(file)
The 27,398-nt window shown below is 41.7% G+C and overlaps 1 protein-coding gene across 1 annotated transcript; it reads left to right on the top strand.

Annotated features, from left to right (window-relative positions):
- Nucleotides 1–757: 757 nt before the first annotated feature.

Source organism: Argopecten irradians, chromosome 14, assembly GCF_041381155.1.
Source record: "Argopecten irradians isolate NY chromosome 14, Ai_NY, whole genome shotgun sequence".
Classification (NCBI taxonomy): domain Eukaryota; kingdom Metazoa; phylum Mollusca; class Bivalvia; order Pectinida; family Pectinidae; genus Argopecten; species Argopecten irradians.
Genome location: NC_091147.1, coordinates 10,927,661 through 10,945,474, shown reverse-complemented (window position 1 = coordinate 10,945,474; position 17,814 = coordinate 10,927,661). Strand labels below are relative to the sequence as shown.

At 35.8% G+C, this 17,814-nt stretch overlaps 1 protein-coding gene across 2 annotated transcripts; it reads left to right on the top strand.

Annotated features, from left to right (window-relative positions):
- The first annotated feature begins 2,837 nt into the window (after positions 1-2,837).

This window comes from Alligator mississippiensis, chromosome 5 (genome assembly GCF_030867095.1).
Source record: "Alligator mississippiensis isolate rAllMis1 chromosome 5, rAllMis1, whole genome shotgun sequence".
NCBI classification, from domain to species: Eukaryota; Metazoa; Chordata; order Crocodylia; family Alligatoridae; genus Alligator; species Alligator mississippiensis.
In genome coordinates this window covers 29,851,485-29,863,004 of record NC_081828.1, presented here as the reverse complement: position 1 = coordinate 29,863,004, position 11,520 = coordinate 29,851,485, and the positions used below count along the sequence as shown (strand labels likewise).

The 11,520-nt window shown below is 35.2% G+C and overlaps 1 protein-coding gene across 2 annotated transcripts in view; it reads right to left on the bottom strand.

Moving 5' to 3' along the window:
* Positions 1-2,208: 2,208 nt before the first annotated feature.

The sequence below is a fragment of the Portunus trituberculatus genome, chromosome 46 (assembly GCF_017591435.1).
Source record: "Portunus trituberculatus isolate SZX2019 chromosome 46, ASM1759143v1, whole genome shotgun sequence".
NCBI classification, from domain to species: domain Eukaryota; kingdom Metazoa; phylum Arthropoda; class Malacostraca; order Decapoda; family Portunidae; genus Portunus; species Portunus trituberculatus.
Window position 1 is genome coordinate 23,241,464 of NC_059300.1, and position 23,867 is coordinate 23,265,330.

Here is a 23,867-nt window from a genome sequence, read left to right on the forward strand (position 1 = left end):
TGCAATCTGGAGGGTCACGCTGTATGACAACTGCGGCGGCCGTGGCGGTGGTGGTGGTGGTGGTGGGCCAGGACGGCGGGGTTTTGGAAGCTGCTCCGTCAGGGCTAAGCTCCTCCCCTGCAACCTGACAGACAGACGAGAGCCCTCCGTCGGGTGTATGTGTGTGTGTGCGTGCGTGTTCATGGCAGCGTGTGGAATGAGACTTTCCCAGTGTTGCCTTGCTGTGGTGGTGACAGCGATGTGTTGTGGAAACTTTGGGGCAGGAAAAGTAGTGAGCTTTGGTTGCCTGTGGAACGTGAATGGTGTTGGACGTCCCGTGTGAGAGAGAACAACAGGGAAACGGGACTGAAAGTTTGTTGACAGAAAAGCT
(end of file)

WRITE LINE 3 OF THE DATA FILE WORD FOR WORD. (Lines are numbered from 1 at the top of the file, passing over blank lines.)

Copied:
- Nucleotides 1–757: 757 nt before the first annotated feature.